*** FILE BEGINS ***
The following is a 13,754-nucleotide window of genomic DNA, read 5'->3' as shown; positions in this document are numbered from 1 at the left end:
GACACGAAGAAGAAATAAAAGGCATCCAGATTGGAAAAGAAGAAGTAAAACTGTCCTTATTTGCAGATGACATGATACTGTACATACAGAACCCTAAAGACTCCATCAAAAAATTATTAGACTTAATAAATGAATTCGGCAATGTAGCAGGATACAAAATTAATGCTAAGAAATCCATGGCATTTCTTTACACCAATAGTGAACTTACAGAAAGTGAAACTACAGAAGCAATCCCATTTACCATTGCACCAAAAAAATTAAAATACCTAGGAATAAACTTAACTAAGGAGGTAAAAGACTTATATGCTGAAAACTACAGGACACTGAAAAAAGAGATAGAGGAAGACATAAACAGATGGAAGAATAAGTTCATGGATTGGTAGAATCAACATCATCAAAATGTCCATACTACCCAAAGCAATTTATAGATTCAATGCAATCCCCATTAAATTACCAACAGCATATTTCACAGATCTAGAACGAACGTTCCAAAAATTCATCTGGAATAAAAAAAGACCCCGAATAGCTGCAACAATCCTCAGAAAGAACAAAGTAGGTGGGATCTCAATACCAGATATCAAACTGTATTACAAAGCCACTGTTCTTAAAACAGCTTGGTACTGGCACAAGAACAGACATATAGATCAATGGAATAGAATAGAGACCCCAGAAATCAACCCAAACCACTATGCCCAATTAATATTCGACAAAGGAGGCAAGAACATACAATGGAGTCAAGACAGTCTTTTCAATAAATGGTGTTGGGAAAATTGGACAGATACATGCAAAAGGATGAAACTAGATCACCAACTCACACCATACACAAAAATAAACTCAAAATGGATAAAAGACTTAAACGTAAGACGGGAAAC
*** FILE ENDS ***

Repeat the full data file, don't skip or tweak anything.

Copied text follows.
The following is a 13,754-nucleotide window of genomic DNA, read 5'->3' as shown; positions in this document are numbered from 1 at the left end:
GACACGAAGAAGAAATAAAAGGCATCCAGATTGGAAAAGAAGAAGTAAAACTGTCCTTATTTGCAGATGACATGATACTGTACATACAGAACCCTAAAGACTCCATCAAAAAATTATTAGACTTAATAAATGAATTCGGCAATGTAGCAGGATACAAAATTAATGCTAAGAAATCCATGGCATTTCTTTACACCAATAGTGAACTTACAGAAAGTGAAACTACAGAAGCAATCCCATTTACCATTGCACCAAAAAAATTAAAATACCTAGGAATAAACTTAACTAAGGAGGTAAAAGACTTATATGCTGAAAACTACAGGACACTGAAAAAAGAGATAGAGGAAGACATAAACAGATGGAAGAATAAGTTCATGGATTGGTAGAATCAACATCATCAAAATGTCCATACTACCCAAAGCAATTTATAGATTCAATGCAATCCCCATTAAATTACCAACAGCATATTTCACAGATCTAGAACGAACGTTCCAAAAATTCATCTGGAATAAAAAAAGACCCCGAATAGCTGCAACAATCCTCAGAAAGAACAAAGTAGGTGGGATCTCAATACCAGATATCAAACTGTATTACAAAGCCACTGTTCTTAAAACAGCTTGGTACTGGCACAAGAACAGACATATAGATCAATGGAATAGAATAGAGACCCCAGAAATCAACCCAAACCACTATGCCCAATTAATATTCGACAAAGGAGGCAAGAACATACAATGGAGTCAAGACAGTCTTTTCAATAAATGGTGTTGGGAAAATTGGACAGATACATGCAAAAGGATGAAACTAGATCACCAACTCACACCATACACAAAAATAAACTCAAAATGGATAAAAGACTTAAACGTAAGACGGGAAAC